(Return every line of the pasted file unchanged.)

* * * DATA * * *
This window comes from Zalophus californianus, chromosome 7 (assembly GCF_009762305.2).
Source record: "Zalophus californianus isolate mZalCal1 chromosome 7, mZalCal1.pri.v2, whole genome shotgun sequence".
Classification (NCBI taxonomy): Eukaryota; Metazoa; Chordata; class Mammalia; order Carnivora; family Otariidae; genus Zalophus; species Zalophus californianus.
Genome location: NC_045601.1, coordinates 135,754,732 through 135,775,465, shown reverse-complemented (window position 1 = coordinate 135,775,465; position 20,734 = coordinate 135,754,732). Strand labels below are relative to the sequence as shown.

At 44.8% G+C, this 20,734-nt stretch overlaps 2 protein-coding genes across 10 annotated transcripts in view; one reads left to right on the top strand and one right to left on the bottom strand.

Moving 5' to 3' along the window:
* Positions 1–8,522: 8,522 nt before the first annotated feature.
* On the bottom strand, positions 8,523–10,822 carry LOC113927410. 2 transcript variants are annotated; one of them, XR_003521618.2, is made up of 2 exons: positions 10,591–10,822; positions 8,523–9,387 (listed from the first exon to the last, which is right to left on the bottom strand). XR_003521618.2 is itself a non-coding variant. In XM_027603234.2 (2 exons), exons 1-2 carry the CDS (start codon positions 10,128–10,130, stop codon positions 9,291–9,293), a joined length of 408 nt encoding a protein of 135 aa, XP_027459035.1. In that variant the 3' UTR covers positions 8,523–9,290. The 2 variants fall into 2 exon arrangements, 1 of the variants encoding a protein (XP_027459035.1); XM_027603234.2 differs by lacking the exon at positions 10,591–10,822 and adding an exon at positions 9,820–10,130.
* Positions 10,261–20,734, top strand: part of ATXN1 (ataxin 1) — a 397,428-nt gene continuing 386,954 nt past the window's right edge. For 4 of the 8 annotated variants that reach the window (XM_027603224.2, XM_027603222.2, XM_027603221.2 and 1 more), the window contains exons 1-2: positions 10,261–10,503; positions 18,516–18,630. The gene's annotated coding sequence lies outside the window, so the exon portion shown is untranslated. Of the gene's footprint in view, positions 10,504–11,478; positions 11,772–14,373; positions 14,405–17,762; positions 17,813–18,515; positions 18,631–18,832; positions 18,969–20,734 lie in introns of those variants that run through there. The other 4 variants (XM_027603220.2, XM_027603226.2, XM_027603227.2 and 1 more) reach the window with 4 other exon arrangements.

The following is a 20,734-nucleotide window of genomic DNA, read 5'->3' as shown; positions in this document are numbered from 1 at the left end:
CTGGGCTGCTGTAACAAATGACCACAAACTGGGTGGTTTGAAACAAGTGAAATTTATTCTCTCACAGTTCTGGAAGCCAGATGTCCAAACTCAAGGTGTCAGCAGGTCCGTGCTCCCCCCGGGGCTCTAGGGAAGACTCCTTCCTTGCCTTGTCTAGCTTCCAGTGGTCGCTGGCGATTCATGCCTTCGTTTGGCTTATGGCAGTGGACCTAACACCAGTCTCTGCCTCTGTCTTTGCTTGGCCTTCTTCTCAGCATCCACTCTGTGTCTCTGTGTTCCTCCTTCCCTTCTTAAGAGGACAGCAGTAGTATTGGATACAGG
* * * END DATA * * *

This window comes from Zalophus californianus, chromosome 7 (assembly GCF_009762305.2).
Source record: "Zalophus californianus isolate mZalCal1 chromosome 7, mZalCal1.pri.v2, whole genome shotgun sequence".
Classification (NCBI taxonomy): Eukaryota; Metazoa; Chordata; class Mammalia; order Carnivora; family Otariidae; genus Zalophus; species Zalophus californianus.
Genome location: NC_045601.1, coordinates 135,754,732 through 135,775,465, shown reverse-complemented (window position 1 = coordinate 135,775,465; position 20,734 = coordinate 135,754,732). Strand labels below are relative to the sequence as shown.

At 44.8% G+C, this 20,734-nt stretch overlaps 2 protein-coding genes across 10 annotated transcripts in view; one reads left to right on the top strand and one right to left on the bottom strand.

Moving 5' to 3' along the window:
* Positions 1–8,522: 8,522 nt before the first annotated feature.
* On the bottom strand, positions 8,523–10,822 carry LOC113927410. 2 transcript variants are annotated; one of them, XR_003521618.2, is made up of 2 exons: positions 10,591–10,822; positions 8,523–9,387 (listed from the first exon to the last, which is right to left on the bottom strand). XR_003521618.2 is itself a non-coding variant. In XM_027603234.2 (2 exons), exons 1-2 carry the CDS (start codon positions 10,128–10,130, stop codon positions 9,291–9,293), a joined length of 408 nt encoding a protein of 135 aa, XP_027459035.1. In that variant the 3' UTR covers positions 8,523–9,290. The 2 variants fall into 2 exon arrangements, 1 of the variants encoding a protein (XP_027459035.1); XM_027603234.2 differs by lacking the exon at positions 10,591–10,822 and adding an exon at positions 9,820–10,130.
* Positions 10,261–20,734, top strand: part of ATXN1 (ataxin 1) — a 397,428-nt gene continuing 386,954 nt past the window's right edge. For 4 of the 8 annotated variants that reach the window (XM_027603224.2, XM_027603222.2, XM_027603221.2 and 1 more), the window contains exons 1-2: positions 10,261–10,503; positions 18,516–18,630. The gene's annotated coding sequence lies outside the window, so the exon portion shown is untranslated. Of the gene's footprint in view, positions 10,504–11,478; positions 11,772–14,373; positions 14,405–17,762; positions 17,813–18,515; positions 18,631–18,832; positions 18,969–20,734 lie in introns of those variants that run through there. The other 4 variants (XM_027603220.2, XM_027603226.2, XM_027603227.2 and 1 more) reach the window with 4 other exon arrangements.

The following is a 20,734-nucleotide window of genomic DNA, read 5'->3' as shown; positions in this document are numbered from 1 at the left end:
CTGGGCTGCTGTAACAAATGACCACAAACTGGGTGGTTTGAAACAAGTGAAATTTATTCTCTCACAGTTCTGGAAGCCAGATGTCCAAACTCAAGGTGTCAGCAGGTCCGTGCTCCCCCCGGGGCTCTAGGGAAGACTCCTTCCTTGCCTTGTCTAGCTTCCAGTGGTCGCTGGCGATTCATGCCTTCGTTTGGCTTATGGCAGTGGACCTAACACCAGTCTCTGCCTCTGTCTTTGCTTGGCCTTCTTCTCAGCATCCACTCTGTGTCTCTGTGTTCCTCCTTCCCTTCTTAAGAGGACAGCAGTAGTATTGGATACAGG